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HIS 179/365/373/375/460: Antebellum African American History: Reference Shelf

research African American history through Reconstruction + the history of American Slavery

Key Reference Work

Selected Reference Works

hand leafing through reference book

Question: What value has a reference book? Why, for example, consult a scholarly history encyclopedia?

Answer: Encyclopedias are two steps removed from the primary historical evidence, that is from the letters, diaries, oral histories, and other first-hand accounts of history. For that reason encyclopedias belong to a class of information librarians call reference or tertiary sources.

  • Encyclopedias help researchers to contextualize their topics, situating the primary source evidence within broader scholarly (or historiographical) debates. Context is critical, not least because researchers cannot elicit relevant search results from library databases such as JSTOR if they do not know which keywords (or search terms) to employ.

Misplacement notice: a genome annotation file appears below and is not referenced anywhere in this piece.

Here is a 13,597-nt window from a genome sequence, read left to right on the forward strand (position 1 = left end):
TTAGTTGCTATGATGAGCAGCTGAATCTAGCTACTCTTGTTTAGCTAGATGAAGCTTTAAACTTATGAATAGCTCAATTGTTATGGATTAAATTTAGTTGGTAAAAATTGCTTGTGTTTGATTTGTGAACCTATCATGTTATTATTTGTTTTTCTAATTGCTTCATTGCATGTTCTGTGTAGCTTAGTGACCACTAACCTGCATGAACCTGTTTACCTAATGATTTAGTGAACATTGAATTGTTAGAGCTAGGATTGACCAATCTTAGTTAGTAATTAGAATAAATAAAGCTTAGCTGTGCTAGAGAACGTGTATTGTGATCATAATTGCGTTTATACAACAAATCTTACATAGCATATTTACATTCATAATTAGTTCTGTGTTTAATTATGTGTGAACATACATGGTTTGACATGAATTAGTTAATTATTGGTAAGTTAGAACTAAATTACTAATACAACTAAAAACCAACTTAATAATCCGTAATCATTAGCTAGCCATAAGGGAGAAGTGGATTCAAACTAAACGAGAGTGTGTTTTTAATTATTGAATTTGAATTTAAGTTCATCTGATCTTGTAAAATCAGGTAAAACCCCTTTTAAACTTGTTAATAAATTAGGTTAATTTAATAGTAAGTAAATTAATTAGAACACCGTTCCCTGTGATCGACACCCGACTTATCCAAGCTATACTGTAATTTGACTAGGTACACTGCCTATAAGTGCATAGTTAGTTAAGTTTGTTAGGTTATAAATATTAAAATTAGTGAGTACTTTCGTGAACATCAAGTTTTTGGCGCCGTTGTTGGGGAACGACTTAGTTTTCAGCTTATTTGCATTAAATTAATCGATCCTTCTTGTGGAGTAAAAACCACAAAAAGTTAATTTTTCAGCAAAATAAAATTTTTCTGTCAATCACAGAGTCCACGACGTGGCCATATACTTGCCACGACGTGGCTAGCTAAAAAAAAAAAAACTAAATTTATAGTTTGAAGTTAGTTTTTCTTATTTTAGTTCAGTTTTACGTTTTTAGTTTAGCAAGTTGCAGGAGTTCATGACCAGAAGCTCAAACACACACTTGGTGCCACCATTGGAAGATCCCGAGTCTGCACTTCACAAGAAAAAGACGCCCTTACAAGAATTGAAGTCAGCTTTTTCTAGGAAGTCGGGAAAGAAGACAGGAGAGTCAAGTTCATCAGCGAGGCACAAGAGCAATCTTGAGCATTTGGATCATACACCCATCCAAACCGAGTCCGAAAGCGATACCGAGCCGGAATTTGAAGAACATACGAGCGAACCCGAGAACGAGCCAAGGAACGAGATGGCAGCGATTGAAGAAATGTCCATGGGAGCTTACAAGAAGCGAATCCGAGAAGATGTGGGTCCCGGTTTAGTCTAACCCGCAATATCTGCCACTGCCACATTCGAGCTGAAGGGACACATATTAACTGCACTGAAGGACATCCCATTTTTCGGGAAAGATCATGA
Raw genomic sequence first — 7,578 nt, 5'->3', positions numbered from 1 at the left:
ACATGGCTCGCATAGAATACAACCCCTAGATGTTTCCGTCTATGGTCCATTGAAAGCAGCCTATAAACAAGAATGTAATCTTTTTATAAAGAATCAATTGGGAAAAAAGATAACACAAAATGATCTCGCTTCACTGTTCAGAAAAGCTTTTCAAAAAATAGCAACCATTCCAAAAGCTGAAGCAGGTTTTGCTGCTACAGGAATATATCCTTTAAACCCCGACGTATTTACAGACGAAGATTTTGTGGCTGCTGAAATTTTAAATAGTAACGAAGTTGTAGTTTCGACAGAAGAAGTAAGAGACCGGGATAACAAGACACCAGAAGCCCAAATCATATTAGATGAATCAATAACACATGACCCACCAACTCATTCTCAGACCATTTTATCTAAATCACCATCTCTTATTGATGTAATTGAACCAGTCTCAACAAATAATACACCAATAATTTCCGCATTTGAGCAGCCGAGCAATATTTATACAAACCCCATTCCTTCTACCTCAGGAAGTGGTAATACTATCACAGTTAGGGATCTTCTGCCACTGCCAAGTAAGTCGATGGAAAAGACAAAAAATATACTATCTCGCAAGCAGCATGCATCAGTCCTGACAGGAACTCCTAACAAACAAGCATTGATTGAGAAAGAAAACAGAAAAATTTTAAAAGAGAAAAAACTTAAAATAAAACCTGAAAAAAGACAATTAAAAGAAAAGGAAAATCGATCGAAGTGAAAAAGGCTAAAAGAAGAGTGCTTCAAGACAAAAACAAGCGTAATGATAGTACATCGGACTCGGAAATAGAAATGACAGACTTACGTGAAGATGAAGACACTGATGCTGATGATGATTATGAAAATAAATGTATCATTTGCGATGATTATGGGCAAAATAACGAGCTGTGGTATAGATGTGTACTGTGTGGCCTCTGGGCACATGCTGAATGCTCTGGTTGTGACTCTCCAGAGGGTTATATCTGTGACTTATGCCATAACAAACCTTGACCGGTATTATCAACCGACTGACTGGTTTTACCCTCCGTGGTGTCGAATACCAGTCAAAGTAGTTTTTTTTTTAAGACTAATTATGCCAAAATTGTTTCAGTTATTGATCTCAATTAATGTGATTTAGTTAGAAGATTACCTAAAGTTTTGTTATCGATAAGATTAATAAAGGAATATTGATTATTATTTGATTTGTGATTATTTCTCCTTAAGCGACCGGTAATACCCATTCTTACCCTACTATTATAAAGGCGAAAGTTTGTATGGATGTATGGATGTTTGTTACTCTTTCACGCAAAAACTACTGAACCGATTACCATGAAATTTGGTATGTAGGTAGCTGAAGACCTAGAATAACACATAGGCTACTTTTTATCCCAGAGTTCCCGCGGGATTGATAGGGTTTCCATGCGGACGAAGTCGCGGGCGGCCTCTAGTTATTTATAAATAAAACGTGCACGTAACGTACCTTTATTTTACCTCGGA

• Obtain from encyclopedias background information about your historical topic. Easily track down additional sources for further reading.
  • Browsing a history encyclopedia can even help you to choose and/or refine your research topic. The Gitenstein Library reference works listed on this page, in short, are a great way to begin any history-related research project.

See the main History libguide > Reference Shelf page > African Americans tab for additional sources.

Antislavery and abolition:

Early Atlantic and Antebellum slavery:

See the main History libguide > Reference Shelf page > African Americans tab for additional sources.

See the main History libguide > Reference Shelf page > Civil War tab for additional sources.